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Is Ballistic Fitness The Proper Fitness Program For Hockey Players?

At Ballistic Fitness our training is constantly varied functional movements, executed at high intensity. Hockey is constantly varied functional movement – limited to skating, passing, shooting, and checking – executed at high intensity.

Alec Dekonning of the Sarnia Legionnaires

By definition, there’s practical application for functional movements in your hockey training program. Ballistic Fitness emphasizes large, compound lifts like deadlifts, squats, and cleans; high-intensity intervals; short anaerobic bursts instead of long-distance low-threshold running.

Especially in the early offseason, when the goal of dryland training is to deliver all-over, well-rounded conditioning, Ballistic Fitness is a great fit.

Your goal in the offseason, especially at the beginning, is to build a base of fitness – strength, speed, power, and anaerobic endurance – upon which you can construct hockey-specific skills. This is not an ‘aerobic base’ – a common misperception – but a base for work capacity. The more efficient you are at performing work (force x distance,) and the faster you can recover from repeated bouts of work, the more prepared you are to demonstrate skill.

Local youth hockey players and teams.

In hockey, skill rules the day. However, without a solid level of work capacity, you’ll never develop the skills that become ingrained only through practice. For instance, if you tire after 30 minutes of practice, and your coach works on a passing skillset at the end of practices, you won’t have the energy or processing capacity to properly learn the new skill. Learning a new skill while fatigued is not only very unlikely, but it’s probable that you won’t perform it perfectly. Practice makes permanent. This is the reason we advocate skill-based work before conditioning work – but that’s a different article altogether.

If you’re building your offseason macrocycle like this: GPP (General Physical Preparedness) – Strength – Power – Speed – SPP (specific physical preparedness) then you’d do best to use functional movements in the GPP phases.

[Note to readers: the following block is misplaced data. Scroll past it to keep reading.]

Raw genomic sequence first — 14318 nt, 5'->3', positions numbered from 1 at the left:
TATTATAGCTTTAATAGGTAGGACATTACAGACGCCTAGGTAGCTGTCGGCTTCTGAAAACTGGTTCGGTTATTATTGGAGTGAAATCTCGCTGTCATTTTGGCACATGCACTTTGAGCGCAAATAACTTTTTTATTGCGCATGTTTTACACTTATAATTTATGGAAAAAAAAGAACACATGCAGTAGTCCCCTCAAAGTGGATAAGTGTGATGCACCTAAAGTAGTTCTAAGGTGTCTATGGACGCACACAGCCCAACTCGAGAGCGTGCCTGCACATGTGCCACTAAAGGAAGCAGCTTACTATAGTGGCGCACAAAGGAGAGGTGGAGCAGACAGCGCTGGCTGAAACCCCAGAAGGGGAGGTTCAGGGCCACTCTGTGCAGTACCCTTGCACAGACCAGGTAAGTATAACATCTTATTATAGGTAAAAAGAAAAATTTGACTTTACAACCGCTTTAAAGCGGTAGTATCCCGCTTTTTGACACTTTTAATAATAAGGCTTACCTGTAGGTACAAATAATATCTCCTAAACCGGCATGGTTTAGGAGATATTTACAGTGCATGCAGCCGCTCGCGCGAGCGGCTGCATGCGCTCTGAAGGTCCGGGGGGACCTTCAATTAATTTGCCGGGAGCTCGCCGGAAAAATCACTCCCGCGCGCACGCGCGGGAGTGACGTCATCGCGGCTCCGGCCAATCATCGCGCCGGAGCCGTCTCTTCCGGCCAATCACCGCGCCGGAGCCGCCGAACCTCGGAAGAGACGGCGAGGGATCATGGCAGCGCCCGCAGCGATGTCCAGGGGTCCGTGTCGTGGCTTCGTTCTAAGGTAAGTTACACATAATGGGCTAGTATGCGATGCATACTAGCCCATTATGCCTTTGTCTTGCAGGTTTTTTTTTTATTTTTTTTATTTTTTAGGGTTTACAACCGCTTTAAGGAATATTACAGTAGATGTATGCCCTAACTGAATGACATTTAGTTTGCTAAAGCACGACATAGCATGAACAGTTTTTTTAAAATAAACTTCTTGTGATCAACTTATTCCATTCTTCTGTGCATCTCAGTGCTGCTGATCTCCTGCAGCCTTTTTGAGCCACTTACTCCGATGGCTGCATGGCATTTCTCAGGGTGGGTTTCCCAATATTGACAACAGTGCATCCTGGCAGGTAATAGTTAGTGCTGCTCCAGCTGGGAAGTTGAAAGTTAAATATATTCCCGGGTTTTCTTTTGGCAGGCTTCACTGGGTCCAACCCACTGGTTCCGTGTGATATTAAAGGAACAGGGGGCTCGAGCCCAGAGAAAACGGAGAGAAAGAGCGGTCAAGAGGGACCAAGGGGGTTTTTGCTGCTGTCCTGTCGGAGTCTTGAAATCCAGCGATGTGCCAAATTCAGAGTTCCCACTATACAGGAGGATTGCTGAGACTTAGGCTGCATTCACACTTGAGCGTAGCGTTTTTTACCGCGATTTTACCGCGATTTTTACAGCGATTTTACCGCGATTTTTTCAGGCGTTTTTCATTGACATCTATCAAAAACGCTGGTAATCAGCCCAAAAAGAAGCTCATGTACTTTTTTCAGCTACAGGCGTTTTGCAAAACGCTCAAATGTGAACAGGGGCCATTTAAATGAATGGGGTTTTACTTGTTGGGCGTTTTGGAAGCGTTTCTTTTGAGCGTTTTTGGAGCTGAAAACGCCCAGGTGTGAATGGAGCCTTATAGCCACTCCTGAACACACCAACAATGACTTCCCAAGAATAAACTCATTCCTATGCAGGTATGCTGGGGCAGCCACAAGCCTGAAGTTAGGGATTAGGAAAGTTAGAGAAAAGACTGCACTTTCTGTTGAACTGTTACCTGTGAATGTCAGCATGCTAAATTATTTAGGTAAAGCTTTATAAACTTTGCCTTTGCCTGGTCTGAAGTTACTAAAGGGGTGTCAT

Ballistic Fitness makes no bones about it: our specialty is NOT specializing. The closer you get to your season, the more you’ll prioritize your time to include a greater percentage of skill-based work. That’s the job of your on-ice coaches, however; our job as conditioning coaches is to deliver the best possible athlete to the team’s doorstep for training camp.

Our local boy Seth Griffith of the NHL Boston Bruins.

In-season, maintenance of strength and power are critical, but some work capacity work is also necessary to maintain peak fitness. While you can get away with maximal lifts for strength only once every two weeks, work capacity can start to diminish over a matter of days. In-season, bodybuilding methods (3 or 4 sets of 8-12 reps on machines) are an even bigger waste of time than in the off-season. When you’re skating nearly every day, you have to budget both time and energy.

In that sense, too, Ballistic Fitness makes very efficient use of your time. Who can really perform intensely for an hour after 2 hours of hard practice? You’re far better to hit a hard 20-minute WOD, generate the type of endurance and work capacity you want to maintain, and go home.

Ballistic Fitness incorporates a lot of lifts that are critical for athletic development, in set and rep schemes, that are glaringly absent from other programs. For instance, doing several heavy singles is a much better method of developing maximal strength (necessary for power) than doing 3-4 sets of mediocre reps at questionable intensity. And yet, most coaches aren’t confident enough in their own skillset to coach an athlete to a 1RM. Some throw around the ‘safety’ card – but it’s a red herring. Hitting a 1-rep max in the clean, squat, deadlift, press, or pullup isn’t unsafe; it just requires a more in-depth knowledge by a qualified coach who’s been both under the books AND under the bar before. Ballistic Fitness provides that coaching and the workouts to match.

Using Ballistic Fitness coaches in our own program we’ve seen remarkable improvement in work capacity in our athletes. Improved work capacity means more effort in the strength phase, which means more transfer to speed, which means better agility…. built on a solid, planned foundation, Ballistic Fitness coaching is the first step to a much better hockey player.

Sarnia Legionnairs Sign Ballistic Fitness Athlete Nolan DeKoning


"Hey Rod, just wanna let ya know that I signed with the Legionnaires last night! Big summer ahead. Thanks for getting me this far!"



Coach Rod has used this style of training with former Michigan Wolverine All-Star and NFL player David Terrell.



And Olympian Dominique Pegg.



And Tye Belanger of NLL Black Wolves.